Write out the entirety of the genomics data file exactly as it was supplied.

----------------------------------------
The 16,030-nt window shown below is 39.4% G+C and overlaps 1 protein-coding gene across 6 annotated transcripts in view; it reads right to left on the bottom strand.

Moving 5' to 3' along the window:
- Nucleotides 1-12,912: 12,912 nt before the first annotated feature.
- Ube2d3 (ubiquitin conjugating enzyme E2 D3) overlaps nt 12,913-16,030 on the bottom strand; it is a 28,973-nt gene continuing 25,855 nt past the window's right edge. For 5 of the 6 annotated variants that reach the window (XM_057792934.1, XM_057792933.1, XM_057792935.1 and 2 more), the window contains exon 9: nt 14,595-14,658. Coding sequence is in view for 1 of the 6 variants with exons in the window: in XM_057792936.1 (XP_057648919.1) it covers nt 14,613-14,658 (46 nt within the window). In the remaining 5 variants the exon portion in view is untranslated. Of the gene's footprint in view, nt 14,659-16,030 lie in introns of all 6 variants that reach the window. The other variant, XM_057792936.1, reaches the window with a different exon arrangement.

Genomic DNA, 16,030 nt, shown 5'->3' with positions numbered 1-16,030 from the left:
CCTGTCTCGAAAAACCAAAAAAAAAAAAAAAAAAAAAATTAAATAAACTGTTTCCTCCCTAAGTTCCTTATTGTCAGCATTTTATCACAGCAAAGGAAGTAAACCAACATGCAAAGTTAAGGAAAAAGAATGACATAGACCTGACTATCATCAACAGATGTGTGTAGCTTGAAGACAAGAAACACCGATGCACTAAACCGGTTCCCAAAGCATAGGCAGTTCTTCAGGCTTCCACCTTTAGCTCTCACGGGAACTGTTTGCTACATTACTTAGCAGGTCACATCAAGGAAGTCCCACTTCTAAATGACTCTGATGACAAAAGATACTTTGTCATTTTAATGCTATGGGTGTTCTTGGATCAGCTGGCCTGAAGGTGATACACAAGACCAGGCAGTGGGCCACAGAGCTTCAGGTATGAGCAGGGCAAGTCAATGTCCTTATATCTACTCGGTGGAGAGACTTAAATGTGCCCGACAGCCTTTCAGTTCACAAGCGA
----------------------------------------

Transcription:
The 16,030-nt window shown below is 39.4% G+C and overlaps 1 protein-coding gene across 6 annotated transcripts in view; it reads right to left on the bottom strand.

Moving 5' to 3' along the window:
- Nucleotides 1-12,912: 12,912 nt before the first annotated feature.
- Ube2d3 (ubiquitin conjugating enzyme E2 D3) overlaps nt 12,913-16,030 on the bottom strand; it is a 28,973-nt gene continuing 25,855 nt past the window's right edge. For 5 of the 6 annotated variants that reach the window (XM_057792934.1, XM_057792933.1, XM_057792935.1 and 2 more), the window contains exon 9: nt 14,595-14,658. Coding sequence is in view for 1 of the 6 variants with exons in the window: in XM_057792936.1 (XP_057648919.1) it covers nt 14,613-14,658 (46 nt within the window). In the remaining 5 variants the exon portion in view is untranslated. Of the gene's footprint in view, nt 14,659-16,030 lie in introns of all 6 variants that reach the window. The other variant, XM_057792936.1, reaches the window with a different exon arrangement.

Genomic DNA, 16,030 nt, shown 5'->3' with positions numbered 1-16,030 from the left:
CCTGTCTCGAAAAACCAAAAAAAAAAAAAAAAAAAAAATTAAATAAACTGTTTCCTCCCTAAGTTCCTTATTGTCAGCATTTTATCACAGCAAAGGAAGTAAACCAACATGCAAAGTTAAGGAAAAAGAATGACATAGACCTGACTATCATCAACAGATGTGTGTAGCTTGAAGACAAGAAACACCGATGCACTAAACCGGTTCCCAAAGCATAGGCAGTTCTTCAGGCTTCCACCTTTAGCTCTCACGGGAACTGTTTGCTACATTACTTAGCAGGTCACATCAAGGAAGTCCCACTTCTAAATGACTCTGATGACAAAAGATACTTTGTCATTTTAATGCTATGGGTGTTCTTGGATCAGCTGGCCTGAAGGTGATACACAAGACCAGGCAGTGGGCCACAGAGCTTCAGGTATGAGCAGGGCAAGTCAATGTCCTTATATCTACTCGGTGGAGAGACTTAAATGTGCCCGACAGCCTTTCAGTTCACAAGCGA